Selenium embedded in MOF-derived N-doped microporous carbon polyhedrons as a high performance cathode for sodium–selenium batteries

Siqi Li a, Hai Yang a, Rui Xu a, Yu Jiang a, Yue Gong b, Lin Gu b and Yan Yu *ac
aDepartment of Materials Science and Engineering, University of Science and Technology of China, CAS Key Laboratory of Materials for Energy Conversion, Hefei, Anhui 230026, P. R. China. E-mail: yanyumse@ustc.edu.cn
bBeijing National Laboratory for Condensed Matter Physics The Institute of Physics, Chinese Academy of Sciences, Beijing 100190, China
cInstitute of Advanced Electrochemical Energy, Xi’an University of Technology, Xi’an 710048, China

Received 19th April 2018 , Accepted 18th June 2018

First published on 19th June 2018


Selenium cathodes have attracted much more attention due to their much higher electronic conductivity and comparable volumetric capacity when compared with sulfur cathodes. However, selenium cathodes still suffer from low utilization of active materials, high volume changes and the shuttle effect of polyselenides, resulting in rapid capacity fading. Herein, we prepared selenium–carbon composites as cathodes for sodium–selenium batteries to improve the utilization of selenium by embedding selenium in ZIF-8 derived N-doped microporous carbon polyhedrons (denoted as Se@N-MCPs). The N-MCPs could effectively accommodate the volume change of Se@N-MCPs, and alleviate the shuttle effect of polyselenides. The Se@N-MCP cathodes deliver an excellent discharge capacity of 612 mA h g−1 after 100 cycles at a current density of 0.1 A g−1 and a superior rate capability of 496 mA h g−1 at 5 A g−1 for Na–Se batteries. In addition, they also show a superior cycling life of ∼460 mA h g−1 at the current density of 1 A g−1 after 500 cycles with only 0.049% capacity decline per cycle.


Introduction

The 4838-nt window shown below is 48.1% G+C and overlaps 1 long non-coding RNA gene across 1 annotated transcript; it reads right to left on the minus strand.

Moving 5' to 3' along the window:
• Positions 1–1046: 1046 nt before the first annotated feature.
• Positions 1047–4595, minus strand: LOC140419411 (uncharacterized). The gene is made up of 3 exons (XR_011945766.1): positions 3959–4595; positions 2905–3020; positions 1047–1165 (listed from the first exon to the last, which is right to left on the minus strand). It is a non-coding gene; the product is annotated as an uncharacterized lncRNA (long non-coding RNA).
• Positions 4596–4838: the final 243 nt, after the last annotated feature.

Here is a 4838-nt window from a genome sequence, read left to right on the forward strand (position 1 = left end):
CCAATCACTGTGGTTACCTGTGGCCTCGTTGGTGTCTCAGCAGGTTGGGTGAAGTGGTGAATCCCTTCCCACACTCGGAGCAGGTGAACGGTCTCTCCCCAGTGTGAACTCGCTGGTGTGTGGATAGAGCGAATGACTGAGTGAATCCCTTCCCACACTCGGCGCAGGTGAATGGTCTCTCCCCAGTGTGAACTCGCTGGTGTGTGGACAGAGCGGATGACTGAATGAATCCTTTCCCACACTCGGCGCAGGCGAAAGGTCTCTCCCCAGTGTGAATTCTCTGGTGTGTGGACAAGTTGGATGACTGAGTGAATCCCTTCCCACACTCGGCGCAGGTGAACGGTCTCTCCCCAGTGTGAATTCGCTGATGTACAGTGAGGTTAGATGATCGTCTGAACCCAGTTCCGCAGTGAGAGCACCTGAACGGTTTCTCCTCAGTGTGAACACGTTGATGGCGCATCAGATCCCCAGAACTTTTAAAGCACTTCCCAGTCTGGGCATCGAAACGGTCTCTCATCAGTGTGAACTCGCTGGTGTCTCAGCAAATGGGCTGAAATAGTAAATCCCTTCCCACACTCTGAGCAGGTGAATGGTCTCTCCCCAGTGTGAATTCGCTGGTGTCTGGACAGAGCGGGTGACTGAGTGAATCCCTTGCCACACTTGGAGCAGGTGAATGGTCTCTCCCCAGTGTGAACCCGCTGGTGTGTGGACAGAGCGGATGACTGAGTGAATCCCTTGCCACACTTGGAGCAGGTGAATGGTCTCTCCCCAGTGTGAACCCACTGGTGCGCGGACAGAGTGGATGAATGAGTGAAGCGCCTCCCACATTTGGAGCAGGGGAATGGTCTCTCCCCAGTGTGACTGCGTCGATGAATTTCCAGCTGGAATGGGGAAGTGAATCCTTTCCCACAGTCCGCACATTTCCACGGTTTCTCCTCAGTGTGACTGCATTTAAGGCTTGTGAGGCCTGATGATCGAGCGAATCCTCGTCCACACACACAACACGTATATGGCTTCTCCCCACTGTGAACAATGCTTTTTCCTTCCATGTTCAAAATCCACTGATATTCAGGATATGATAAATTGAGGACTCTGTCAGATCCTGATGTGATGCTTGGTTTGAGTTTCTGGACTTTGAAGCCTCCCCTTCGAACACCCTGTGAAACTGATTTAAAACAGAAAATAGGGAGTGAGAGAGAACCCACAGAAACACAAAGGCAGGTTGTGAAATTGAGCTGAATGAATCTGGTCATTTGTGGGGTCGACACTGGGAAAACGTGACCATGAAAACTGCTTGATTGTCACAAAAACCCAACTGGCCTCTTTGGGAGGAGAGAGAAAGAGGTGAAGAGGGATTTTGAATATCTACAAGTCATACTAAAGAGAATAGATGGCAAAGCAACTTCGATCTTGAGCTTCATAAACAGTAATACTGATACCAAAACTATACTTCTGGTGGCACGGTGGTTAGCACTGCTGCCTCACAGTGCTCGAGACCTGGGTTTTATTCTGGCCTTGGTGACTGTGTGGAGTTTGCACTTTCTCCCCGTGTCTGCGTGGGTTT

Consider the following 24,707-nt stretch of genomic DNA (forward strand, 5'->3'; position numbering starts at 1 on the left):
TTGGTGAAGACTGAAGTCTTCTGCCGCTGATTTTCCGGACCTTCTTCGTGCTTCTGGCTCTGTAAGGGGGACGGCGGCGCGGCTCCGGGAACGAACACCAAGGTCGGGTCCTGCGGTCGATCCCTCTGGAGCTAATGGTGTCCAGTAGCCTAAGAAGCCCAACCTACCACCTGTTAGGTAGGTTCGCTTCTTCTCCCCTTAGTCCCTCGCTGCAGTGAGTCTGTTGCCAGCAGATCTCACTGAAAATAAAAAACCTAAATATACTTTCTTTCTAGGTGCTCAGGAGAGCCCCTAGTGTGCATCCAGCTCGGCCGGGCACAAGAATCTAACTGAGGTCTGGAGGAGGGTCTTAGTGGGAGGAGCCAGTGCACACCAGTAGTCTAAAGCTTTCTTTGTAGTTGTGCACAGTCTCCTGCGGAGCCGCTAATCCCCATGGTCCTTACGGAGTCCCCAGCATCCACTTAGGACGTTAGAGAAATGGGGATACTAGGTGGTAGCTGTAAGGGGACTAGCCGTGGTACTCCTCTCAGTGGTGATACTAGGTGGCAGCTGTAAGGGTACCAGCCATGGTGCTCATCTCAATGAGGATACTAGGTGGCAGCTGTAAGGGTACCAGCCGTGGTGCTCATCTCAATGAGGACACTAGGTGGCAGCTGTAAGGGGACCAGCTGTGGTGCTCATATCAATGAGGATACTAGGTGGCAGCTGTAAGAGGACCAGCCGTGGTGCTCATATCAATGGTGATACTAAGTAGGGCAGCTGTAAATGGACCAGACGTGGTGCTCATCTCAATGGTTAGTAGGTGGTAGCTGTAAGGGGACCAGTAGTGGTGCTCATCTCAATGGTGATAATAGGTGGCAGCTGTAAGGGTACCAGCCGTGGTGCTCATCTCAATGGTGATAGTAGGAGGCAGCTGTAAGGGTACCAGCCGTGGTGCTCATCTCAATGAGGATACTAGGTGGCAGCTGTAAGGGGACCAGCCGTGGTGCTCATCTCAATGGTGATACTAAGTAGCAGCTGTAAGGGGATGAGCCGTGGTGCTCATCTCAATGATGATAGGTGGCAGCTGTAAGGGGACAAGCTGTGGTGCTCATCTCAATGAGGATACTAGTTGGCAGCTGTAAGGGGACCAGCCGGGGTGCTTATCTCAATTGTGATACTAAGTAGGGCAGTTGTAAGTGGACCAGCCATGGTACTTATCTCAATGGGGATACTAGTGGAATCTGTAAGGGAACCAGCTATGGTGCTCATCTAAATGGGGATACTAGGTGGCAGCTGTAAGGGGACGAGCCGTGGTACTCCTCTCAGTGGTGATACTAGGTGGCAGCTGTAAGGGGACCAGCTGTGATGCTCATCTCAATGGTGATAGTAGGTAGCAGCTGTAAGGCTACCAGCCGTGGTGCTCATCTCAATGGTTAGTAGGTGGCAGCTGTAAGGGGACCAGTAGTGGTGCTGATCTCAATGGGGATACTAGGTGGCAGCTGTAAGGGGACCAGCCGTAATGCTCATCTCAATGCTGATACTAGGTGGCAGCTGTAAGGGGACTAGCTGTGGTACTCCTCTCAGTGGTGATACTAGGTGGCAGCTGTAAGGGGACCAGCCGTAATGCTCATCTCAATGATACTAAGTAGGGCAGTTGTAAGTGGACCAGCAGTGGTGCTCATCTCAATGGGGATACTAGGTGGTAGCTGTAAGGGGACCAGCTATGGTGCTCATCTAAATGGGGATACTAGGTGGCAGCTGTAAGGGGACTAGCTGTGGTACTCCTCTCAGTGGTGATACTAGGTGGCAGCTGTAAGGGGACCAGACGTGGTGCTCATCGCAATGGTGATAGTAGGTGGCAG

Lithium ion batteries (LIBs), one of the most promising rechargeable energy-storage devices, have been extensively applied in portable electronics, hybrid electric vehicles and electric vehicles.1,2 However, the limits of the natural abundance and uneven global distribution of lithium-sources prevent the application of LIBs in large-scale energy storage applications. For large-scale applications, it is urgent to develop a low-cost and sustainable energy storage system. Recently, sodium ion batteries (NIBs) have attracted more attention because of the low cost and abundant resources of sodium.3 Among the NIBs, Na–Se batteries have attracted more and more attention due to their high theoretical volumetric capacity (3253 mA h cm−3). In addition, Se shows many advantages, such as higher electronic conductivity (1 × 10−3 S m−1) and stable performance in carbonate-based electrolytes.4–6 All these properties demonstrated that Na–Se batteries are promising high-energy rechargeable batteries. However, bulk Se particles cannot be applied to Na–Se batteries directly because of their lower utilization of the active materials and poor electrochemical performance. The rapid capacity fading of Na–Se batteries is mainly attributed to the volume variation of Se and the shuttle effect of high-order polyselenides during the charge/discharge process.7 To mitigate these issues, researchers have fabricated various porous carbon/selenium composites to confine Se within the carbon matrix, thus preventing Se exposure to the electrolyte directly. These carbon materials with various morphologies include flexible carbon nanofibers,7–12 carbon nanosheets,13,14 carbon spheres,15,16 carbon nanotubes,4,17etc. Recently, Yang et al. reported a vacuum calcination approach to fabricate selenium/carbon composites.17 They used carbon-coated selenium wires as precursors prepared via a wet-chemical reaction and then obtained carbon/selenium tubes through a straightforward calcination process. The resultant selenium/carbon tubes with 53 wt% Se loading deliver a high reversible capacity of 601 and 509 mA h g−1 at 0.2C and 2C for sodium storage, respectively, based on the mass of Se. In order to obtain a higher Se loading, Ding et al. employed nanocellulose derived mesoporous carbon as precursors.14 After infiltration of Se into the mesoporous carbon matrix, they obtained a freestanding carbon/selenium composite film with 70 wt% Se loading. The cathode delivers a reversible capacity of 620 mA h g−1 with 82% retention over 300 cycles for lithium storage while it delivers 511 mA h g−1 with 98% retention after 150 cycles for sodium storage. In addition, they also compared the difference between the electrochemical kinetics with Li and Na including the transition from interfacial to diffusional control.